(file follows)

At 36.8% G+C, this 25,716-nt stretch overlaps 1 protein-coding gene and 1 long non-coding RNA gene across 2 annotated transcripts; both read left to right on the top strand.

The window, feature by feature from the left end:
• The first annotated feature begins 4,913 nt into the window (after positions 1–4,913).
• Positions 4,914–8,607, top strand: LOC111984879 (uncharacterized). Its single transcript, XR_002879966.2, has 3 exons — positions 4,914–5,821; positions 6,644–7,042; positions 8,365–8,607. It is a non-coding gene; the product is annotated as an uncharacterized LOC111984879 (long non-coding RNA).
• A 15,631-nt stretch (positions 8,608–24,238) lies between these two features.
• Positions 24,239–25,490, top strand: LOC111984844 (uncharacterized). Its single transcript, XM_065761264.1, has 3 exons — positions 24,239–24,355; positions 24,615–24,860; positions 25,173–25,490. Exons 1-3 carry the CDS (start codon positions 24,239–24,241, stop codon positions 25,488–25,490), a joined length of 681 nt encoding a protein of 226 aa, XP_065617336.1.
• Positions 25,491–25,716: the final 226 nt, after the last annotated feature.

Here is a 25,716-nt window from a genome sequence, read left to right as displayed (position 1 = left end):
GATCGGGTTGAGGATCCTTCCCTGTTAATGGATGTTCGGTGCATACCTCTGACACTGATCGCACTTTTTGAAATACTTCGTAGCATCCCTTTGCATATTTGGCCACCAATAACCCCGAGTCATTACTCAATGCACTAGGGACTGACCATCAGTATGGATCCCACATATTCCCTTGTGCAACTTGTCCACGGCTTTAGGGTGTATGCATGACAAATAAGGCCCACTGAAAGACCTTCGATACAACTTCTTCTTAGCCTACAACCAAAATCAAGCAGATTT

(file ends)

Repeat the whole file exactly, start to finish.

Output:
At 36.8% G+C, this 25,716-nt stretch overlaps 1 protein-coding gene and 1 long non-coding RNA gene across 2 annotated transcripts; both read left to right on the top strand.

The window, feature by feature from the left end:
• The first annotated feature begins 4,913 nt into the window (after positions 1–4,913).
• Positions 4,914–8,607, top strand: LOC111984879 (uncharacterized). Its single transcript, XR_002879966.2, has 3 exons — positions 4,914–5,821; positions 6,644–7,042; positions 8,365–8,607. It is a non-coding gene; the product is annotated as an uncharacterized LOC111984879 (long non-coding RNA).
• A 15,631-nt stretch (positions 8,608–24,238) lies between these two features.
• Positions 24,239–25,490, top strand: LOC111984844 (uncharacterized). Its single transcript, XM_065761264.1, has 3 exons — positions 24,239–24,355; positions 24,615–24,860; positions 25,173–25,490. Exons 1-3 carry the CDS (start codon positions 24,239–24,241, stop codon positions 25,488–25,490), a joined length of 681 nt encoding a protein of 226 aa, XP_065617336.1.
• Positions 25,491–25,716: the final 226 nt, after the last annotated feature.

Here is a 25,716-nt window from a genome sequence, read left to right as displayed (position 1 = left end):
GATCGGGTTGAGGATCCTTCCCTGTTAATGGATGTTCGGTGCATACCTCTGACACTGATCGCACTTTTTGAAATACTTCGTAGCATCCCTTTGCATATTTGGCCACCAATAACCCCGAGTCATTACTCAATGCACTAGGGACTGACCATCAGTATGGATCCCACATATTCCCTTGTGCAACTTGTCCACGGCTTTAGGGTGTATGCATGACAAATAAGGCCCACTGAAAGACCTTCGATACAACTTCTTCTTAGCCTACAACCAAAATCAAGCAGATTT